Lots of reasons to ‘believe’ in Russia to win Eurovision
The last and only time that Russia have celebrated Eurovision victory was in 2008 when Dima Bilan won at the second time of asking with the song ‘Believe’. He had previously finished second in 2006.
It could be significant then that their 2015 entry ‘A Million Voices’ has the phrase ‘We Believe’ repeated consistently during its verse.
This isn’t the only similarity between the two entrants, with another being their promising positions in the running order.
Russia’s previous victory came from the penultimate spot in the line-up, with a late position believed to be advantageous because it is more memorable to voters.
Polina Gagarina will perform in the third-last spot in 2015 and this could arguably be known as the ‘pimp slot’ based on the last four editions of Eurovision.
The worst finish in this period for a performer in this position is fourth, although it has never produced the winner.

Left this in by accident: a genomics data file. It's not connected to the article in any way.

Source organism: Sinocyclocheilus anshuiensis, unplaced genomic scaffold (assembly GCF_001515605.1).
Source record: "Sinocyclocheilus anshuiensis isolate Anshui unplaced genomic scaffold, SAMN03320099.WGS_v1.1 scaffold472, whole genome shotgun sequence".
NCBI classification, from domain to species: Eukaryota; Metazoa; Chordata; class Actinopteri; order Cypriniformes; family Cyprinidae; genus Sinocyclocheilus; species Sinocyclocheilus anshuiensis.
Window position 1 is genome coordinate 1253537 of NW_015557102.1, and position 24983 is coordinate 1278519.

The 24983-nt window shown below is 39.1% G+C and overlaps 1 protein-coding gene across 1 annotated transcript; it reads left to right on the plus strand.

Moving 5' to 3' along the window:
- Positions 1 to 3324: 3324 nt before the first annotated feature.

This could be the year for this to change and after a run of three consecutive top-seven finishes, Russia are well-priced at 10/3 to win Eurovision again.
Each of the last four winners have been positioned between 11 and 19 in the final running order, which is bad news for favourites Sweden. However, Nordic nations have won two of the last three renewals and four of the latest nine.
The country that has seen its price contract the most since the semi-finals is Belgium and a running position of 13th looks solid based on recent winners.
Less positive is that Belgium will follow another of the well-supported nations in Australia and this may be a negative to its memorability.
Meanwhile, Russia’s fairly anthemic track sits among a host of ballads and therefore should have less of a problem standing out.
Not that this is proven as being a reliable statistic, but the Russian entry has far more YouTube views than any of its rivals too.
For those wanting to play things safer in terms of their Eurovision betting, the 1/5 on Russia finishing in the top five seems like free money.
All Odds and Markets are correct as of the date of publishing.
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